“Still…Moving in Pursuit of Form” is an exploration of form, space, material and movement through sculpture, drawing and painting. In the exhibition, Sultana explores spatial modes of expression that reflect upon her urban surroundings in Dhaka, Bangladesh. The bustling capital finds itself in a constant state of flux, and for the artist, navigating through the city is “an exercise of understanding and finely balancing one’s own body in relation to the built environment”, as Experimenter explains.

 

Sultana generally works with drawing, painting and sculpture using both conventional and found materials to investigate properties of form, space and colour. She refers to her work as a verb, in which mark-making, repetition and movement are essential elements. There is an apparent dissonance between reality and appearance. Her graphite works play with illusions of depth and rigidity, blurring the line between two- and three-dimensionality, and resemble abstract architectural forms. Her handmade objects have the appearance of something metallic, machine-made, recalling minimalist sculpture, and are reflections on transience, balance and weight. Experimenter expands about the show:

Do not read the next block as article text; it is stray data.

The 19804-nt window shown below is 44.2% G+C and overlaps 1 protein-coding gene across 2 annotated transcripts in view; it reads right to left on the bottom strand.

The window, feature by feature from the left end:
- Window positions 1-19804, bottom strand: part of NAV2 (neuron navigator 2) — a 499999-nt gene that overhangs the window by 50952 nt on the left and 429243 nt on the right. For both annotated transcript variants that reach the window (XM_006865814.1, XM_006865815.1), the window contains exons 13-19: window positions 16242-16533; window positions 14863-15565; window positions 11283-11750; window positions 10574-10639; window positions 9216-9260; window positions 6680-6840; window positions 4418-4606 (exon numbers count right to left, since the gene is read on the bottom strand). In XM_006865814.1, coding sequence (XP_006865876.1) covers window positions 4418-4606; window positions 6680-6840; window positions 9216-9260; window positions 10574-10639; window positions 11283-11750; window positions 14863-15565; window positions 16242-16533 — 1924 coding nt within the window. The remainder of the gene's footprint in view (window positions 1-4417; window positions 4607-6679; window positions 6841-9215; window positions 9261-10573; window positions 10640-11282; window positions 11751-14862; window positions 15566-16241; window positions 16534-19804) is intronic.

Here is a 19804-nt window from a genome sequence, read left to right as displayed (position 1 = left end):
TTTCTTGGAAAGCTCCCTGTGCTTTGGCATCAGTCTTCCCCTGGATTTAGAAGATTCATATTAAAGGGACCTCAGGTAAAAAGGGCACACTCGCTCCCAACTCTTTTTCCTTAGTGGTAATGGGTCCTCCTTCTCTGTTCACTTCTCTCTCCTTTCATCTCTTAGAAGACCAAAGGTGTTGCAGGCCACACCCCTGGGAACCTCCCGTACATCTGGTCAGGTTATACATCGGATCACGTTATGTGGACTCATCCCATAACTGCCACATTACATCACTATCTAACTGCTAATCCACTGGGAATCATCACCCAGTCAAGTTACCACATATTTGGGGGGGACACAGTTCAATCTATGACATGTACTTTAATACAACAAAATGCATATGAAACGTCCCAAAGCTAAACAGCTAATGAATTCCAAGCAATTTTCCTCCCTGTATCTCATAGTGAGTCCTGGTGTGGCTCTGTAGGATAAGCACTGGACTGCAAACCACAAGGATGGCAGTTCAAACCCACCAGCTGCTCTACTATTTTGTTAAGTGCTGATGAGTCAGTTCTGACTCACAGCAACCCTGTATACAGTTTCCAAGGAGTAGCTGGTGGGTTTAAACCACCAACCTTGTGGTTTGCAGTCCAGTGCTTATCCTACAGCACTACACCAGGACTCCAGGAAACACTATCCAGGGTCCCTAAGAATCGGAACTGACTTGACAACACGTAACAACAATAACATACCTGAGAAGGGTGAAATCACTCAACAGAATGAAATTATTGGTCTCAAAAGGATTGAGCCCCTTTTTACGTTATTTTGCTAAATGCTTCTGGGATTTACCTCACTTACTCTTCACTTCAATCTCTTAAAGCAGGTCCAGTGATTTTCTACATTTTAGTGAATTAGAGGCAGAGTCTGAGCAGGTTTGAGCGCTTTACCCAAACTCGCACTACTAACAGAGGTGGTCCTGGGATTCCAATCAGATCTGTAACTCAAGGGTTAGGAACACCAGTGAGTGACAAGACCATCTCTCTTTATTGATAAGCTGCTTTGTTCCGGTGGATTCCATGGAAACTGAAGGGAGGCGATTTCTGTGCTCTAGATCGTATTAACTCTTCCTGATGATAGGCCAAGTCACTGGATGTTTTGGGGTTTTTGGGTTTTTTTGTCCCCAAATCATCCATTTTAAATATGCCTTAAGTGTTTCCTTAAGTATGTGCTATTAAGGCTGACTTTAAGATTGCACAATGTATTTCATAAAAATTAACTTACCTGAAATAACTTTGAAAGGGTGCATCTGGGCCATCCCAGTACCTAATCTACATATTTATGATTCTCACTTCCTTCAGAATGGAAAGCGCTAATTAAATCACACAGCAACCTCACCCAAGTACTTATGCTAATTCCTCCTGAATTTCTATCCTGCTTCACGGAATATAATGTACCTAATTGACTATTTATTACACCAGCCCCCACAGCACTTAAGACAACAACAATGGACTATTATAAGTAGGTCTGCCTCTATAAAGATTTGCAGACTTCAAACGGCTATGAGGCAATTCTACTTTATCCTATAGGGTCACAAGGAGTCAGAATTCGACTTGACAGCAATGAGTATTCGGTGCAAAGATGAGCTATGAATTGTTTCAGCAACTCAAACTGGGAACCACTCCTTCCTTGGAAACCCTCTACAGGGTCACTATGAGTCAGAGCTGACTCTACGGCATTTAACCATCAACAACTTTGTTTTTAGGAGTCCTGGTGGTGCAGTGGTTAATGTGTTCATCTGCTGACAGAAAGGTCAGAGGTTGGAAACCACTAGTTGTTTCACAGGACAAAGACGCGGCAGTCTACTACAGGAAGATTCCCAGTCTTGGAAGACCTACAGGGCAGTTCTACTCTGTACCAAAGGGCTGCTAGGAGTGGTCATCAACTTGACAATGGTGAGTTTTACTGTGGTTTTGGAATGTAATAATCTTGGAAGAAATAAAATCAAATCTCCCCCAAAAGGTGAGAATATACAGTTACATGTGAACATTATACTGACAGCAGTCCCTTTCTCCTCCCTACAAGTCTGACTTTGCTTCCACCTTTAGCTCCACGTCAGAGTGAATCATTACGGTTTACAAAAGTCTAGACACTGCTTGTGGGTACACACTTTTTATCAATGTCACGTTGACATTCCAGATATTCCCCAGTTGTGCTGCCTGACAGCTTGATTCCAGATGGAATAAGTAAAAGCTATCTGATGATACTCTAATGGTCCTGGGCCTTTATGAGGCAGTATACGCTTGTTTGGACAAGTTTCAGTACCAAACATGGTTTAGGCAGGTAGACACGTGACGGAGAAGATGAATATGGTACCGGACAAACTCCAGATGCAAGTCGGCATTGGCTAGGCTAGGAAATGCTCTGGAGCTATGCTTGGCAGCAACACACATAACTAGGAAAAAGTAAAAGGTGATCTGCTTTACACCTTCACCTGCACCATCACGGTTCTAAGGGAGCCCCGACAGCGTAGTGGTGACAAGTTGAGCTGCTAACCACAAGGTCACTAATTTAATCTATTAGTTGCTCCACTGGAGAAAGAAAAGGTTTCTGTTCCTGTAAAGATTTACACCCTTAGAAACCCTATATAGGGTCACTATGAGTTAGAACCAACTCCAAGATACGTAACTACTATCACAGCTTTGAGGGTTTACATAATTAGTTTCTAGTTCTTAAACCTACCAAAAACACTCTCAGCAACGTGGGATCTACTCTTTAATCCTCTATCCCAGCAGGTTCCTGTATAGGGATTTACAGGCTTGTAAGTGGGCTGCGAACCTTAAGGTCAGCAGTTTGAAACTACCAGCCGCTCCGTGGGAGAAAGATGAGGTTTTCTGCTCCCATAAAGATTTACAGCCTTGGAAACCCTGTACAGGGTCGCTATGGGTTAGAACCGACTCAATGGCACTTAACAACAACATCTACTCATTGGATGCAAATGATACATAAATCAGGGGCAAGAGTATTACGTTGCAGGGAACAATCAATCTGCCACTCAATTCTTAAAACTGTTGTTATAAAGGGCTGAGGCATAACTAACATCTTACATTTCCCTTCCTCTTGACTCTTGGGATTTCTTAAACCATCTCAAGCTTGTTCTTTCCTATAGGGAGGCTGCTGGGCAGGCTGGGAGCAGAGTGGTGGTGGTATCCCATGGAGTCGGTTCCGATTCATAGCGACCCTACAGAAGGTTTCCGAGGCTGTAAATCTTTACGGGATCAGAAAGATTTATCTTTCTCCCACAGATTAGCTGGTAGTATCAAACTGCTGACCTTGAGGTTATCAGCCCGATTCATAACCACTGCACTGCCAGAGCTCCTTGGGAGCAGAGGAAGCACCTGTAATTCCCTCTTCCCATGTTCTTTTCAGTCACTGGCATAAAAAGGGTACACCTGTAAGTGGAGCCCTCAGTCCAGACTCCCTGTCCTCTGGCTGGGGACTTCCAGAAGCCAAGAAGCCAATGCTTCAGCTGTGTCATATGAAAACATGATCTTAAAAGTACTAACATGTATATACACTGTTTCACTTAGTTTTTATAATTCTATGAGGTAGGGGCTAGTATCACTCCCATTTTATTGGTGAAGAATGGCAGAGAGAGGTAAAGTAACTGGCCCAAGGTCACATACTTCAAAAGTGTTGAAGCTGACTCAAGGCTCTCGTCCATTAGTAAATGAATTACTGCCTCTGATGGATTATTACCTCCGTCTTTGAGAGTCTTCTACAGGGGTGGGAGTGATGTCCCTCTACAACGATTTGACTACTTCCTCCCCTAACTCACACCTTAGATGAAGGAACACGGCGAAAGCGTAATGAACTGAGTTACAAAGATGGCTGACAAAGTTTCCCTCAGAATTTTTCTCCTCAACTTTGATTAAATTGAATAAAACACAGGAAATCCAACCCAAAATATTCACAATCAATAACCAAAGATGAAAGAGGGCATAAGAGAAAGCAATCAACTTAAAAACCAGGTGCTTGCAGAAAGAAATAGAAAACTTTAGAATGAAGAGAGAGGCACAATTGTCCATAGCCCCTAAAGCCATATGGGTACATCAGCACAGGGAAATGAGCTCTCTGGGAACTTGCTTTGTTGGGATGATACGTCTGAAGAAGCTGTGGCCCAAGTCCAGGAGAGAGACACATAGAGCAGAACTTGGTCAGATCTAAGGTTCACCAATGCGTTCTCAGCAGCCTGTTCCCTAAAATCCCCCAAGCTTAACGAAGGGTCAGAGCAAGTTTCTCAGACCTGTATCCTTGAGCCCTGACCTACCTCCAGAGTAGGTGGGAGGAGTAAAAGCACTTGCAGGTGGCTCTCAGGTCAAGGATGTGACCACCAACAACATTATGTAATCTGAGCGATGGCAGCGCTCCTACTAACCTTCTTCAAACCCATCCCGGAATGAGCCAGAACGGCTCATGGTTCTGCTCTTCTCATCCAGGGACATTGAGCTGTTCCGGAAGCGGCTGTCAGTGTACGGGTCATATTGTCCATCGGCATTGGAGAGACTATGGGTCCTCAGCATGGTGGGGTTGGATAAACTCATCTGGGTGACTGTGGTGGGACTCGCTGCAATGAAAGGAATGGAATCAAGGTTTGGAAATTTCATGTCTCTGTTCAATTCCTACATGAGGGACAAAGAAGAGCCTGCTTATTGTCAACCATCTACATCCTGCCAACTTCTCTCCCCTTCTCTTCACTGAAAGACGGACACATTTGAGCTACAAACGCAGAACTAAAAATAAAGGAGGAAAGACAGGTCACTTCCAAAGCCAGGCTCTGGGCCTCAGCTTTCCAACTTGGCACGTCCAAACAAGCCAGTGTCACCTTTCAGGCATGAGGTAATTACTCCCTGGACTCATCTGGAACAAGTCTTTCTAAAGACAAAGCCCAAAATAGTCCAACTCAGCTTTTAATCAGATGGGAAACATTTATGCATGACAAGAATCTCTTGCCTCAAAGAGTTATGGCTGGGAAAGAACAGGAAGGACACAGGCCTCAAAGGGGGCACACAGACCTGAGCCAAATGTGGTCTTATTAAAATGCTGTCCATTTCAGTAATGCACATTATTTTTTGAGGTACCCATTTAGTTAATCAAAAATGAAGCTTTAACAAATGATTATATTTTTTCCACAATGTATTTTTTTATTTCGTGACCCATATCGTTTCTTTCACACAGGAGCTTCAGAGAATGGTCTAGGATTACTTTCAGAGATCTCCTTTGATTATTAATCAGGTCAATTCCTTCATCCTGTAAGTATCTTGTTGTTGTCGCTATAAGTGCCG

“The exhibition is an exercise in contemplating how physical space conveys an emotive force. In her nuanced explorations of tempo and repetition, Sultana refers to that first moment when things start to coalesce in the understanding of the whole as opposed to the singular.”

 

Unlimited: large-scale artworks around the art fair